Ohio Committee Recommends Narrowing of Crimes Eligible for Capital Punishment

An Ohio Supreme Court committee appointed to study the death penalty recently made recommendations on how the state’s capital punishment system can lessen the impact of racial bias. The committee recommended limiting the death penalty to fewer cases, focusing on those involving multiple victims, those involving victims under the age of 13, killings of police officers, and crimes committed to eliminate witnesses. The proposal attempts to remove the influence of race in capital cases by eliminating the death penalty for cases that involve a high degree of discretion in sentencing, such as murders that involve kidnapping, rape, aggravated arson, aggravated burglary, or aggravated robbery. The recommendation was passed by the committee by a vote of 12-2, and will likely be considered during the 2014 legislative session. Death penalty statutes vary significantly among the states. California, which has the largest death row in the country, and Texas, the leading execution state, have broad statutes that allow almost any murder case to be tried as a capital case. New Hampshire and Kansas, however, have much narrower statutes.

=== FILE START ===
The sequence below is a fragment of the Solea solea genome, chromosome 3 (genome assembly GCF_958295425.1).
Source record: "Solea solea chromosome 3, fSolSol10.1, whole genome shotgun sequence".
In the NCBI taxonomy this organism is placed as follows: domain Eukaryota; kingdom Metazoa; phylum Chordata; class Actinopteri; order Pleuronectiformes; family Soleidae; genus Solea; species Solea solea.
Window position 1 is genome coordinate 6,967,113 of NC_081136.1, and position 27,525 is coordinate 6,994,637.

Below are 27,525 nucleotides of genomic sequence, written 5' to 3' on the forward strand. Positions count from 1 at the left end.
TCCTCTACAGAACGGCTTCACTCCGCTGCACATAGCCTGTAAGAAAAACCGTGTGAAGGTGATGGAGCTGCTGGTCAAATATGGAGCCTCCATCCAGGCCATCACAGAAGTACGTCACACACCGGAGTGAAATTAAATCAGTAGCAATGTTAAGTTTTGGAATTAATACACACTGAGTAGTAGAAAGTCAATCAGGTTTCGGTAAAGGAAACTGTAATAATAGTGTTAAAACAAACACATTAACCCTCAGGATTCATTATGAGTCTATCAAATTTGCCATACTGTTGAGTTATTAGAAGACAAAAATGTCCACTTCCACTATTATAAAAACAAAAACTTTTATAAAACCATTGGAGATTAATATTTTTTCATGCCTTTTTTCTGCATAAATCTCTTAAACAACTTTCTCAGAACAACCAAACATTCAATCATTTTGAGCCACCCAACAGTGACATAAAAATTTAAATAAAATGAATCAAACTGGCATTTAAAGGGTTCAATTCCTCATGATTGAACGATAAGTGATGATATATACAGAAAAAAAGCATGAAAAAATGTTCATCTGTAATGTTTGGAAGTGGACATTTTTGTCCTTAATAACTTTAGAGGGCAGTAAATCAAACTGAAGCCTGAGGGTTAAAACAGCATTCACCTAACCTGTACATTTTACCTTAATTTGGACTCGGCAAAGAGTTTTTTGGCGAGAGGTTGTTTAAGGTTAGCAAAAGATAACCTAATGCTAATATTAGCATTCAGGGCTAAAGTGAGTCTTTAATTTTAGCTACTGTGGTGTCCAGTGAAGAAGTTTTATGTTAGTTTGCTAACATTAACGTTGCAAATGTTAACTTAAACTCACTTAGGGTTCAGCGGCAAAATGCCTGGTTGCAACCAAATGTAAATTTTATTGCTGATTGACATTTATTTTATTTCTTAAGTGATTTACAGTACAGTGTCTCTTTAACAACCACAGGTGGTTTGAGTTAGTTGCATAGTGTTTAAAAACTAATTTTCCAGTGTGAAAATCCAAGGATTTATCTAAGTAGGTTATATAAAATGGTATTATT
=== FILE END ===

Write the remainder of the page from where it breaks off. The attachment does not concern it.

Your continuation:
(“Court committee: Revamp Ohio death penalty law by narrowing list of eligible crimes,” Associated Press, June 27, 2013). See Arbitrariness and Recent Legislation.